The Friend family were also involved in the pastoral industry. Henry Friend senior acquired an interest in Diamantina Station and the export of cattle to Asia; and by 1900 Henry junior and James Friend were the proprietors of Springwood Station in the Springsure district. By 1920 their interest in Springwood Station had passed to James Friend's sons, Herbert and Cyril. The Friends were prominent members of the Gladstone community. Both Henry and James were Justices of the Peace, and Mrs James Friend was secretary of the Gladstone Benevolent Asylum.
James Friend married Ellen Matilda Prizeman in 1879. They raised a family of 3 sons and 3 daughters, born between 1880 and 1891. In June 1900 title to a one-acre block of land bounded by Roseberry and Auckland Streets and Oaka Lane, was transferred to Ellen Matilda Friend, wife of James Friend of Gladstone, merchant. On this land James and Ellen erected a substantial two-storeyed residence, Elonera House, facing Roseberry Street near the corner of Oaka Lane. It was one of Gladstone's finest houses, complemented with a large garden and stables, and a horse paddock at the corner of Roseberry and Auckland streets. It was in this paddock that the fig tree was planted on the Roseberry Street frontage, reputedly by James Friend c. 1903.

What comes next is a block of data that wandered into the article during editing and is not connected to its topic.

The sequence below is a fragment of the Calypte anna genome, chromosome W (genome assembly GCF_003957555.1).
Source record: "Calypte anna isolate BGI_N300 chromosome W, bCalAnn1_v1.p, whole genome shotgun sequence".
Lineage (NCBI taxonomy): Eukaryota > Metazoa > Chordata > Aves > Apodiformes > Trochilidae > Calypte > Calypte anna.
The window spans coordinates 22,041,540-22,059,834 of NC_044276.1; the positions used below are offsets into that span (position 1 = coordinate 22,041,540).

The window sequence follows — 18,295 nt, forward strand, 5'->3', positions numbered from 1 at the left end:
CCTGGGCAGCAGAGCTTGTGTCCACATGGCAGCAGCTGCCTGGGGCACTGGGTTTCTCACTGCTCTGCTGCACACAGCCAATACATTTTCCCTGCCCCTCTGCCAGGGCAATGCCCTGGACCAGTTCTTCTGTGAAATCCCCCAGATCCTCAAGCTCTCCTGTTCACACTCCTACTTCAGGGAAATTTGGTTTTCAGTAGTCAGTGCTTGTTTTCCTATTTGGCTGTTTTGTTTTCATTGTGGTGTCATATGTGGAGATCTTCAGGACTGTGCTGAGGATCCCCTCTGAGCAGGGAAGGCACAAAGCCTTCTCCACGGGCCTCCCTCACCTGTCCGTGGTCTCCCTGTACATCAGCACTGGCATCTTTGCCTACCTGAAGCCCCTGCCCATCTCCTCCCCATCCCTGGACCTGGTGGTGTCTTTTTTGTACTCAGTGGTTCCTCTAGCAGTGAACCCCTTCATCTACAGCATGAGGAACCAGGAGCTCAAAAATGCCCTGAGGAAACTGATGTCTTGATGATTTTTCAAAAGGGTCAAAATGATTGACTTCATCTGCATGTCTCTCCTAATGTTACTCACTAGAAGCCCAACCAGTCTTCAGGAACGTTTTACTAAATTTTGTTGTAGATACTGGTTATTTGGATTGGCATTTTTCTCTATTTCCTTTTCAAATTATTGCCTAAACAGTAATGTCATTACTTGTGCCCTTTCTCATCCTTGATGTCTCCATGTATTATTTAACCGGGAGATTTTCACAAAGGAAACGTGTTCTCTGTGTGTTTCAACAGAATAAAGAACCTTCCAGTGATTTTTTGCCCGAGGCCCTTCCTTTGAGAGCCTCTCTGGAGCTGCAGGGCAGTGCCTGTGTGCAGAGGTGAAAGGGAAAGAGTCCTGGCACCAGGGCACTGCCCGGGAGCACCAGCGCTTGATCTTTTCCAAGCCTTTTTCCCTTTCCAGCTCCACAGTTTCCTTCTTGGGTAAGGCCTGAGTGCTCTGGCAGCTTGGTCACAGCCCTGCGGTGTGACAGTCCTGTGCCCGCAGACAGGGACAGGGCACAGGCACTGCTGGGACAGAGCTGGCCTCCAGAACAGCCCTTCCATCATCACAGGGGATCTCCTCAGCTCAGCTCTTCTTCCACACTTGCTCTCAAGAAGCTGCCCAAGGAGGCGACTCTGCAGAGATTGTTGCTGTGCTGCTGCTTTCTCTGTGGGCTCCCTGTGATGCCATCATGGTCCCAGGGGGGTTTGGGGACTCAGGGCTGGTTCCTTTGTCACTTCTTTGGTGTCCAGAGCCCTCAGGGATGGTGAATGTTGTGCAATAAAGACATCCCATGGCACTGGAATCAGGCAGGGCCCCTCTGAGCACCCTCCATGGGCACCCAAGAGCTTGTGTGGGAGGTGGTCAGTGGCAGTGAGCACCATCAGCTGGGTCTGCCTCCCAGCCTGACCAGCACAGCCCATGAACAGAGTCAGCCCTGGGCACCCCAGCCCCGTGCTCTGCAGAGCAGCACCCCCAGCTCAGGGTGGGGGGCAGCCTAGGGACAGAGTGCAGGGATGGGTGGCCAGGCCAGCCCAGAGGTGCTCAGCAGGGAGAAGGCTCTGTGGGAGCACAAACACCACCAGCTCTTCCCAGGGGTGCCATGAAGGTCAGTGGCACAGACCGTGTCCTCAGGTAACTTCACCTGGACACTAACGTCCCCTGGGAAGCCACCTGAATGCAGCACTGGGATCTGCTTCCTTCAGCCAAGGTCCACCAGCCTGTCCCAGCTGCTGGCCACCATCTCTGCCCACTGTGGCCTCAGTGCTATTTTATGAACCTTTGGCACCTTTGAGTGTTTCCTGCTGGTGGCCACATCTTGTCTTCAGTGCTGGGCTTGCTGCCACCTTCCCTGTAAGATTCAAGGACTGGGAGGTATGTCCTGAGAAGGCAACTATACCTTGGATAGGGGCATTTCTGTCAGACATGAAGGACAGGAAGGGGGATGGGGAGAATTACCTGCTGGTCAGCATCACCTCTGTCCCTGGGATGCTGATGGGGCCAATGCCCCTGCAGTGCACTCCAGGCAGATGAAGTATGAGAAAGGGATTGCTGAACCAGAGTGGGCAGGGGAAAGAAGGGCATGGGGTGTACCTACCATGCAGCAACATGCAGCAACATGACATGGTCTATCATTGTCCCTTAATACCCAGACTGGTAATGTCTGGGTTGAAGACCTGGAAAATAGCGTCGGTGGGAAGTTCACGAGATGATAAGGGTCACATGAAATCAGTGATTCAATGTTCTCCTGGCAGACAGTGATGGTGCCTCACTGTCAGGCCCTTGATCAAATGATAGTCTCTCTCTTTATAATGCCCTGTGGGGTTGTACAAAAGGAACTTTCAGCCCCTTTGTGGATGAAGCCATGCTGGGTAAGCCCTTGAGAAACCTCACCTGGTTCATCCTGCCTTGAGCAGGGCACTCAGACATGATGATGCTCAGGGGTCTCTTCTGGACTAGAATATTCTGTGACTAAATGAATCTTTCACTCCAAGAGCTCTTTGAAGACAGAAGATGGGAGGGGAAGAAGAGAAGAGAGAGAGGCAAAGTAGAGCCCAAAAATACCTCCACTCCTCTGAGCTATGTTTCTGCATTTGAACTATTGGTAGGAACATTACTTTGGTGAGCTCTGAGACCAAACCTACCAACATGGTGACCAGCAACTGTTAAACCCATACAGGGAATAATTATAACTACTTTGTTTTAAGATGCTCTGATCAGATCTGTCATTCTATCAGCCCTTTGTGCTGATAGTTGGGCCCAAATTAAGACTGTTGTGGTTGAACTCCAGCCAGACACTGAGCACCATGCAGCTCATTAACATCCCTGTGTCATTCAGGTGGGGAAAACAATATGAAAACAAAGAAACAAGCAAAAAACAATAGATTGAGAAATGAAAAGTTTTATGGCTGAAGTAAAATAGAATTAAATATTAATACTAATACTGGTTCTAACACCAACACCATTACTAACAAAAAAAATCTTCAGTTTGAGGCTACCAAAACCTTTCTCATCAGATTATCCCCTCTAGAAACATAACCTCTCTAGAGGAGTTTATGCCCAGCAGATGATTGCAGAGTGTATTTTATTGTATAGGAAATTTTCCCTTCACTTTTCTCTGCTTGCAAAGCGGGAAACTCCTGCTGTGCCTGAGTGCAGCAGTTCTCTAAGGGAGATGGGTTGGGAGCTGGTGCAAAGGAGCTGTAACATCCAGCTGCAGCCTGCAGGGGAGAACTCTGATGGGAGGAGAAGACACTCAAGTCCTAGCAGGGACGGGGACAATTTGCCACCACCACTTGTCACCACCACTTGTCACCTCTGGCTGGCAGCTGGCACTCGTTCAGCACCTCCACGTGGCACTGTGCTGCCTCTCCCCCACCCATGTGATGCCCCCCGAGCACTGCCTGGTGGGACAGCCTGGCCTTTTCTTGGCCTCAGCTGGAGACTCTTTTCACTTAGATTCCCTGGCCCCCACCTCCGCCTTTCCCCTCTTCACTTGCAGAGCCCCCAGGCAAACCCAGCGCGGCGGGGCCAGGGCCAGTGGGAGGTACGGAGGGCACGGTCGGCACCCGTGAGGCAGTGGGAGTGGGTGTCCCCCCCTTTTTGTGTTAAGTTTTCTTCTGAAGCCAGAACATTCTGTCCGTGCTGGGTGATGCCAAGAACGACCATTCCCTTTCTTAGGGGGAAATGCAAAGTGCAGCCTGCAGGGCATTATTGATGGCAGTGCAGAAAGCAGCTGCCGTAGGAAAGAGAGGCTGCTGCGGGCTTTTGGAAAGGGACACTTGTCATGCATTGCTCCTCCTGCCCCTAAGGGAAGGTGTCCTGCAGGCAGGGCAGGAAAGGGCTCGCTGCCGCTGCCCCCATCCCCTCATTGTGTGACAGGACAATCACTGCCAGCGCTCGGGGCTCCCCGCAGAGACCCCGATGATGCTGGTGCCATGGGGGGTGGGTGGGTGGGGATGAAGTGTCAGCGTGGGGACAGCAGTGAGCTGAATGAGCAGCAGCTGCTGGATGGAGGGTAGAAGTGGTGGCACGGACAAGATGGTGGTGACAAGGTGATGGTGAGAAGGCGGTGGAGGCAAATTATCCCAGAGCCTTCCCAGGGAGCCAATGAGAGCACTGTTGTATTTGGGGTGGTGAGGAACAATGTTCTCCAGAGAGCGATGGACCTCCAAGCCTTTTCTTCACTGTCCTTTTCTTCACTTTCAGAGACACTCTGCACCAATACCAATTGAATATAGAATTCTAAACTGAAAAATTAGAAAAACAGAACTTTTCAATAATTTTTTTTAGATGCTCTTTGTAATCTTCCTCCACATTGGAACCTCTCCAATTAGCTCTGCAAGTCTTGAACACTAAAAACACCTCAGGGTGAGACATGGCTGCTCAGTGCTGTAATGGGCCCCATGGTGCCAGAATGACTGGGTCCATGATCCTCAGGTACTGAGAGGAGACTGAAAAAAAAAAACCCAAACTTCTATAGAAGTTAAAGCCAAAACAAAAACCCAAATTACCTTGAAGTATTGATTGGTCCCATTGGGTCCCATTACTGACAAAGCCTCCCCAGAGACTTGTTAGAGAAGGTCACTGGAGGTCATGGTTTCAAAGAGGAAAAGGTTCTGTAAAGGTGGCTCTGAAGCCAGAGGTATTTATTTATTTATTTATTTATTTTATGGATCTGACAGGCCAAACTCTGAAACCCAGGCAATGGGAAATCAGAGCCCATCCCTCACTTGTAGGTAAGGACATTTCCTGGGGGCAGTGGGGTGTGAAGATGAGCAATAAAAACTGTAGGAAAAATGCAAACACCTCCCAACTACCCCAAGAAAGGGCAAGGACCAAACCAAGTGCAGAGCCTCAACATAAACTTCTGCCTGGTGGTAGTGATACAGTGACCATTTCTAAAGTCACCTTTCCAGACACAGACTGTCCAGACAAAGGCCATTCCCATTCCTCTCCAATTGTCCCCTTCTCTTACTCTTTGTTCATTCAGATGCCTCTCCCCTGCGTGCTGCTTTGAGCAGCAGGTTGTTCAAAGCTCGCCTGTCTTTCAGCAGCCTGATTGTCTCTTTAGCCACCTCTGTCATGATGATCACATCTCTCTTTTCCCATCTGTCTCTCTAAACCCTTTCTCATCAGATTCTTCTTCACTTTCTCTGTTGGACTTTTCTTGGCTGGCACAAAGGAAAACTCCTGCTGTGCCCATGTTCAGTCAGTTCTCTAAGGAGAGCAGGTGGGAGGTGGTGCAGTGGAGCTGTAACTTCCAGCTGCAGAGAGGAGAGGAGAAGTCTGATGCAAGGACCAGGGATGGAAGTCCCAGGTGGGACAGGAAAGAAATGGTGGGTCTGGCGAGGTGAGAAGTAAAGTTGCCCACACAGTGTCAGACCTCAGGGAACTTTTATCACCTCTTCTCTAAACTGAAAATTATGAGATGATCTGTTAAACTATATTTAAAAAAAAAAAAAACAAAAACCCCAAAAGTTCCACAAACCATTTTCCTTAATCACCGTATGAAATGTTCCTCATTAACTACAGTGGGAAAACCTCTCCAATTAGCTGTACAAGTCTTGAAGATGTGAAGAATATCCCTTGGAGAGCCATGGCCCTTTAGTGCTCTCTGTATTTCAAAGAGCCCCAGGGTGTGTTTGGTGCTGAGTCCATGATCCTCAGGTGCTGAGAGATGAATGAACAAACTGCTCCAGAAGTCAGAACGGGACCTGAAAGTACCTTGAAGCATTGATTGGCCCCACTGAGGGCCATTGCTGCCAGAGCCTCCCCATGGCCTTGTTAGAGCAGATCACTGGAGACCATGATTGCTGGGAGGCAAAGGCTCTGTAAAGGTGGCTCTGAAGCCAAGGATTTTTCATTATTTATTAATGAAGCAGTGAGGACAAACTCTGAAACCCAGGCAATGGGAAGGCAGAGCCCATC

In February 1928 title to the property passed to Robert Horner Fletcher, medical practitioner, of Gladstone, who subdivided it into four allotments. Title to the 28.85 perch subdivision at the corner of Roseberry and Auckland Streets, containing the fig tree, was transferred to prominent Gladstone citizen and historian William Robert Golding junior in May 1930. Elonera House was converted into a private hospital called Balcomba in 1931, and into four flats during the Second World War, in response to the housing shortage. It remained flats until 1980 and was demolished soon after.